In the 1960’s and 1970’s, when Colombian marijuana was in fashion in the United States, the so-called “gentlemen of drugs” as narcos like Pablo Escobar, were considered respectable businessmen who received support from the local police department and the 4th Brigade.
The paramilitary origins of the Medellin mafia
Medellin’s current crime syndicate, the Oficina de Envigado, originates from the Security and Control Department (DSC) and the Civilian Order Department (DOC).
The DSC from Envigado and the DOC from Medellin were formed in 1968, and gained force under Escobar with the support of police and mayors in the late 1970’s and early 1980’s.
At the height of their power, the gangs emulated Escobar, helped the community with money and public works and were offered money. In times of peace they organized festivals and went up to the communes escorted by the police.
Las décadas de Nexos
The ties between the narcos, the local gangs, the Medellin Police Department and the 4th Brigade got even stronger in 1981 when they found a common enemy, the M-19 guerrilla group.
After these guerrillas kidnapped Martha Ochoa, the sister of two founding members of the Medellin Cartel and a personal friend of Uribe, Escobar and his associates founded Death to Kidnappers (MAS), a paramilitary group that would later become the Medellin Cartel.
Theoretically, Security and Control should disappear. But, I wonder how to do it without the security of a sufficient number of police officers? Isn’t their questionable legal status not a warning about the imperative of a municipal police, or at least be fixed and assigned to the municipality to give the mayor a chance to do his duty as head of law enforcement?
Medellin Mayor Alvaro Uribe (1982)
From gentlemen to narcoterrorists
The “gentlemen” lost their social status in Bogota after Escobar got kicked out of Congress in 1983, the cartel assassinated Justice Minister Rodrigo Lara in 1984, and the US demanded their extradition.
The terrorism used in opposition to an extradition pact with the US government was mainly a problem for innocent civilians, politicians and the National Police in Bogota.
In Medellin, the cartel could still find loyal allies in the local elite, the Medellin Police Department and the 4th Brigade.
The cartel’s 1989 bombing of Avianca flight 203 that killed 107 people, for example, would not have been possible without former Army mayor Oscar Echandía and Medellin Cartel founder Gonzalo Rodriguez, a.k.a. “El Mexicano,” who in flew in 11 British mercenaries to give explosives lessons to cartel members and paramilitaries.
The death of Major Castaño and the troubles of the other officers, almost all students in my group at the Military School, taught me many things about drug trafficking and its relationship with us, the military. One of them is that although the Colombian mafia was born and organized around families and groups like those of Escobar and the Ochoa, it does not owe its strength as an organization to this. It owes it to the military organization that knew how to copy.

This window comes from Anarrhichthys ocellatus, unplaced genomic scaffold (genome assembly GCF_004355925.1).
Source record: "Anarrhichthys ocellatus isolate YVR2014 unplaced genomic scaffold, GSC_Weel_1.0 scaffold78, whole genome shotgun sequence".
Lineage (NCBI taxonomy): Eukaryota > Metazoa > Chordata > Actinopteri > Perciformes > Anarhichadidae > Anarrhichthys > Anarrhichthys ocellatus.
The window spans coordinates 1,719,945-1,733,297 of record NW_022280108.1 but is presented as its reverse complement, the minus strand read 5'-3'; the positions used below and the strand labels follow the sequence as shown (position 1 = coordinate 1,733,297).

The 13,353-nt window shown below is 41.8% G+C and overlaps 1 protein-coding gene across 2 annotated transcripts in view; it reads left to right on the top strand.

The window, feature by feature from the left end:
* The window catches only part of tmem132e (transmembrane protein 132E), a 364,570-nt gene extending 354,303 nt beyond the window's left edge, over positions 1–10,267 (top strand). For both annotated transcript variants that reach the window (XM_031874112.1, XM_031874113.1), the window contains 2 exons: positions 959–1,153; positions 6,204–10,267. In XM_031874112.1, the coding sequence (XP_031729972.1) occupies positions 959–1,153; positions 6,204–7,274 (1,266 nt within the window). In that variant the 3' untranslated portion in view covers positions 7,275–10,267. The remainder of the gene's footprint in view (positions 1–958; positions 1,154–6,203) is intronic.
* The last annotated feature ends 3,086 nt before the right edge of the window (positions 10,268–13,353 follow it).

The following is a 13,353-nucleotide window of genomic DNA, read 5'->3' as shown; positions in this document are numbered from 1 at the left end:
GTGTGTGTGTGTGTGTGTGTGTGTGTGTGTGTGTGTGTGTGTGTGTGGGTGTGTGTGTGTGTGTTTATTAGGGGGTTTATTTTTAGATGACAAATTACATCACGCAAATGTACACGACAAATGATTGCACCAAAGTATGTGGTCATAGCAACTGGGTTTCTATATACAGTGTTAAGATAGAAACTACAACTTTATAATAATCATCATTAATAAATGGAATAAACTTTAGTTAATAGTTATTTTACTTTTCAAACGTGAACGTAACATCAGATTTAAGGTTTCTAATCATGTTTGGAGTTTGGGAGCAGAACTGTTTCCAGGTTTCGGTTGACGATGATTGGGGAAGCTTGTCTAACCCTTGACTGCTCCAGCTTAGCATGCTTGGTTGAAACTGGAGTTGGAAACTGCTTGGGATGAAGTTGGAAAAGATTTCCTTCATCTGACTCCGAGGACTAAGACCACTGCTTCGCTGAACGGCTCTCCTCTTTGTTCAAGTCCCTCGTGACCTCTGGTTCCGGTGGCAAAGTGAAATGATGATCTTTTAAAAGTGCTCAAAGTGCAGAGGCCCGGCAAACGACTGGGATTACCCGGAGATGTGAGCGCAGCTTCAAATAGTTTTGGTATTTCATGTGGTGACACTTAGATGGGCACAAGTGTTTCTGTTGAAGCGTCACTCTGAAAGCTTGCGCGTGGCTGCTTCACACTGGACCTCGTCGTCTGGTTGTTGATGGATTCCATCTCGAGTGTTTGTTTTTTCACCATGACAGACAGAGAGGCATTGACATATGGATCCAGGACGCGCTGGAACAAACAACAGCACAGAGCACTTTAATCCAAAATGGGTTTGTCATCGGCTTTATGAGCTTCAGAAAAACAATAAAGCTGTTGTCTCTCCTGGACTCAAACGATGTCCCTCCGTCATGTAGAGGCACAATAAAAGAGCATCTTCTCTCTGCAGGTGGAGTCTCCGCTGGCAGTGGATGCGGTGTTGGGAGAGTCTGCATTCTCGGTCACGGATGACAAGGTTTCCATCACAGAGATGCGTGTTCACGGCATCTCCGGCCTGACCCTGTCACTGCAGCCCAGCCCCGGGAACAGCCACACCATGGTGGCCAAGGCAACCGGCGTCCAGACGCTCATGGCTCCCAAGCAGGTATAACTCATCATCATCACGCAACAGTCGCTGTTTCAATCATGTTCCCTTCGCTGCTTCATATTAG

Colonel Bahamon Dussan
From the Medellin Cartel to La Oficina
Pressure from Bogota and Washington DC became too much in 1991 and Escobar agreed to go to his self-built jail, La Catedral.
The cartel split after the drug lord killed associates Fernando Galeano and Gerardo Moncada, which turned the local narco elite, the local police and associates against him.
According to “Popeye,” one of Escobar’s late hitmen, “blabbermouth” General Jaime Ruiz, the former commander of the 4th Brigade, helped the drug lord escape.
Escobar’s cartel days were counted though as the local elite, the police and the 4th Brigade took sides with one of Galeano’s enforcers, “Don Berna,” who turned the cartel’s local enforcer army into what is now known as the Oficina de Envigado.
The legendary drug lord was dead in 18 months and Berna became the new best friend of the local elite and security forces, and a founding member of paramilitary group AUC.
Their extreme violence triggered the US to put the AUC on its list of terrorism organizations in 2001.
Fortunately for the Medellin mafia, the AUC terrorized Colombia to vote Uribe president, allowing Berna and La Oficina to run Medellin together with then-4th Brigade commander General Mario Montoya and the local Police.
Berna demobilized in 2005, but left La Oficina intact, allegedly with the help of now-suspended governor Anibal Gaviria.
When Berna began talking about his ties to the local elite, the military and even accused Uribe of ordering the assassination of his former campaign manager, the 15-year-long friendship came to an end.
Different bosses, same Oficina
Uribe surprisingly extradited the Oficina leader to the US in 2008 and Berna stopped talking. His lieutenant, “Rodrigo,” surrendered soon after.
The Medellin elite, the local police and the 4th Brigade maintained La Oficina intact with the help of the powerful Villegas family, and the brother of Senator Jose Obdulio Gaviria, Jorge, both cousins of Escobar.
To avoid extraditions, the Oficina discontinued Berna’s drug trafficking routes and turned to money laundering, extortion and allegedly arms trafficking instead.
With the DEA off their back, they all lived happily ever after.